Guide to the Blues on a Budget
By Mason Hoberg
From B.B. King (RIP) to Eric Clapton, guitarists the world over have spent decades chasing the perfect blues tone. We’ve all spent countless hours salivating over an expensive guitar or amp that’s way out of our price range. Well, what if I told you that you can actually get a great blues tone for a very reasonable price? Well luckily for you, you can!
But before I launch into the article proper, I do think it’s important to point out why I chose the gear that I did. Every piece of equipment on this list is something that musicians at any level can both gig and record with, all the while getting a great tone at a reasonable price.
When deciding on a guitar that’s right for you, keep in mind that the guitar by its nature is a very modular instrument. You can upgrade both pickups and hardware as often as you’d like to, and get great results doing so.
However, there are definitely more static components as well. Unless you can afford to spend thousands of dollars on woodworking tools, you’re not going to be able to change the neck profile or the scale length of your instrument.
The best blues guitar is the one that feels the best to you, regardless of its hardware or pickups. So while the three guitars below are quality instruments that will more than meet the needs of the average musician, be sure to try them out in person before making your purchase if you’re able to.
Epiphone, a subsidiary of Gibson, has a long track record for making some of the best budget instruments available. The ES-339 is no exception, and it sports some very impressive features for its price point.
The reduced body dimensions, and the reduced weight that comes along with it, makes the guitar a option for the gigging musician. The Epiphone also sports “Epiphone ProBucker” pickups, featuring coil tapping functionality. For any of you who weren’t already aware, coil tapping is a design feature that allows a guitarist to switch between a humbucker and single-coil sound.
As far as most reviewers are concerned, the ES-339 sports a fairly modern voicing. This makes it a great fit for songs along the lines of Cream-era Eric Clapton, or even newer acts like Gary Clark Jr.
Though the company may be known for their sleek “shredder” guitars, Ibanez’s Artcore series has been receiving rave reviews from blues and jazz players alike. Like the Epiphone ES-339, the Ibanez AS73 is inspired by the Gibson ES-335. However, the neck profile on the Ibanez is a bit slimmer than either of the aforementioned guitars, which may be a pro or a con depending upon your preference.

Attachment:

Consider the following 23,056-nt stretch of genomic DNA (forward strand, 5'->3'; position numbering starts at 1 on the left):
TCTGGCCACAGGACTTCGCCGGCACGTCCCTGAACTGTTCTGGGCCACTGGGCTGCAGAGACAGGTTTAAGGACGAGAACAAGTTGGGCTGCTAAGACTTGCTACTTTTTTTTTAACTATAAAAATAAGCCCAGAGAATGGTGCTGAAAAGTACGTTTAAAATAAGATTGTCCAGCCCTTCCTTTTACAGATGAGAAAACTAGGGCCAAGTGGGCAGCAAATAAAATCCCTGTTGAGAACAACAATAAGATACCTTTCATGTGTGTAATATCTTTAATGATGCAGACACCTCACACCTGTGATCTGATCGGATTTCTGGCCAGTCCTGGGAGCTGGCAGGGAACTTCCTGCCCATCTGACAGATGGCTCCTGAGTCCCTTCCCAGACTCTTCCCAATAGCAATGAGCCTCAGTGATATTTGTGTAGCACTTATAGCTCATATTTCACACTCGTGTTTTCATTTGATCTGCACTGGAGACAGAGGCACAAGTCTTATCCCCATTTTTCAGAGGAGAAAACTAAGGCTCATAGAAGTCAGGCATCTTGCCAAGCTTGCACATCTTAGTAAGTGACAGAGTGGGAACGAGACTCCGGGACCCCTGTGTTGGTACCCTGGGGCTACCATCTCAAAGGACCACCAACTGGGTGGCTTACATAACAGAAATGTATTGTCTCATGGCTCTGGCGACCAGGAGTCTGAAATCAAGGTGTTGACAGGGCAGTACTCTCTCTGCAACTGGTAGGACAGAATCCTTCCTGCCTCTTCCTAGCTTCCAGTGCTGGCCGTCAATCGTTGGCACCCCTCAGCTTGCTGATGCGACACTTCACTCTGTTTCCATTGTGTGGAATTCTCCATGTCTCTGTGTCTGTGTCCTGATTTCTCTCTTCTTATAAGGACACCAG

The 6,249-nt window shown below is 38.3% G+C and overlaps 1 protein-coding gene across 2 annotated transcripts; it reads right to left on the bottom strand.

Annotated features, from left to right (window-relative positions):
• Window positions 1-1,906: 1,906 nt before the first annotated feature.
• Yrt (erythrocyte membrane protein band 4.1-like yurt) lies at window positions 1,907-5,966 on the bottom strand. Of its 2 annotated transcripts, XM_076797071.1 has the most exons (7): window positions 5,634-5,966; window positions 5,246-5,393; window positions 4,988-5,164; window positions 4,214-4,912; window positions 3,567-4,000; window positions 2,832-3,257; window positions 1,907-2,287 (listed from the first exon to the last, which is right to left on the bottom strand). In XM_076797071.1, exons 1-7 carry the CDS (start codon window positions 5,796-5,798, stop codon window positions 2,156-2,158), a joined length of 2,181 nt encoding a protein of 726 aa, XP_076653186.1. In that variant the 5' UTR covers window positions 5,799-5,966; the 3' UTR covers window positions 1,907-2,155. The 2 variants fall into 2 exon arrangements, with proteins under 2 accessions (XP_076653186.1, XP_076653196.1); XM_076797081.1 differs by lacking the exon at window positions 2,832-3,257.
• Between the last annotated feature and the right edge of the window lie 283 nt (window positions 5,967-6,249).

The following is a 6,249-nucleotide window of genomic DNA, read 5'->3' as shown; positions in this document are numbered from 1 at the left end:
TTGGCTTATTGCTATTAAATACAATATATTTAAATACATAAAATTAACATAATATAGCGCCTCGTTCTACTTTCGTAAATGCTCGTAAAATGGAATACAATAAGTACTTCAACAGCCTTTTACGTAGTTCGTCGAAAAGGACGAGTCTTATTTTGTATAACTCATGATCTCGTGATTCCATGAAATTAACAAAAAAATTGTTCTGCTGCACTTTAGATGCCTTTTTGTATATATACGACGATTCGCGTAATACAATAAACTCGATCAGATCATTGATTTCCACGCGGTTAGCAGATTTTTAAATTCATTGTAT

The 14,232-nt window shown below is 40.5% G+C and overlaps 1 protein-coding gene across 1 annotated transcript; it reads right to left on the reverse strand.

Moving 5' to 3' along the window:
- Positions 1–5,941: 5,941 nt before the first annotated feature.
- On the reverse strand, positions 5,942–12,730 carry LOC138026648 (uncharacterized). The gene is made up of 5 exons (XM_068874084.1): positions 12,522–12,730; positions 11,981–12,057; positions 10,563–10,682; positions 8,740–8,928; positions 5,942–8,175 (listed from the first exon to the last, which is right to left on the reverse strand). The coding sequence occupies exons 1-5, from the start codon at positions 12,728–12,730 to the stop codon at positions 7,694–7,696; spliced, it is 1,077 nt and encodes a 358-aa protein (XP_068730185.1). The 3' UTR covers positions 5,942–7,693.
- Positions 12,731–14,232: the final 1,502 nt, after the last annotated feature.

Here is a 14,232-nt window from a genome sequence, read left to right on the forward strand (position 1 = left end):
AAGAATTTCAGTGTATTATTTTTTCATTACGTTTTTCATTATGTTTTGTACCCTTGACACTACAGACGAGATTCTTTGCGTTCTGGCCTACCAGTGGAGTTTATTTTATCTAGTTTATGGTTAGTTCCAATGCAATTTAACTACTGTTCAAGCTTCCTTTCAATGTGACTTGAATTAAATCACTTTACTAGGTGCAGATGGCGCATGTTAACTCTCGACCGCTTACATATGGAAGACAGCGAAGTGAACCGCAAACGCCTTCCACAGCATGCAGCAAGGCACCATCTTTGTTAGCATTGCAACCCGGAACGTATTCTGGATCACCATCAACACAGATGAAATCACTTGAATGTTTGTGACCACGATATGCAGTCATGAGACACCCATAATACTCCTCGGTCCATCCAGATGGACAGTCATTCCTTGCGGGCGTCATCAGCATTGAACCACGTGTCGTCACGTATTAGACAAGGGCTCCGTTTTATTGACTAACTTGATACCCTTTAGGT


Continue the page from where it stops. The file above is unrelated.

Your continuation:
The Ibanez ships from the factory with an ACH humbucker in both the neck and bridge position. Many have described the pickups as carrying a distinct vintage voicing which, while full bodied and crisp, won’t take well to heavy distortion.
Of the many unique flavors of Stratocaster that Squier produces, the Classic Vibe 60s is easily the best fit for an aspiring blues guitarist. From the Alder body and glossy polyester finish, to the funky retro aesthetic, this instrument offers a unique value to the guitarist on the hunt for a vintage tone.
Like the Ibanez, the pickups in the Squier carry a unique vintage voicing. While the guitar is easily capable of replicating the vast majority of bluesy Strat tones, you may have a hard time recreating more modern Strat tones.
While both the overall aesthetic and the vintage voicing of the pickups might be trying to replicate old-school Stratocasters, the hardware is a touch more modern. The guitar sports a standard C profile, a five position tone control, and a vintage style synchronized tremolo.
Though they don’t get as much love as guitars, your choice in amplifier is going to make or break your tone. Generally speaking, the best blues tone is going to come from a tube amp. The actual science behind that is a bit technical, but suffice it say that a solid-state amp (an amplifier that lacks tubes) isn’t going to perform as well at conjuring up an authentic blues tone.
Aside from that however, there isn’t really a best guitar amp for blues. All of your various bits of gear need to work well together, so the best results from guitar player to guitar player are going to vary wildly.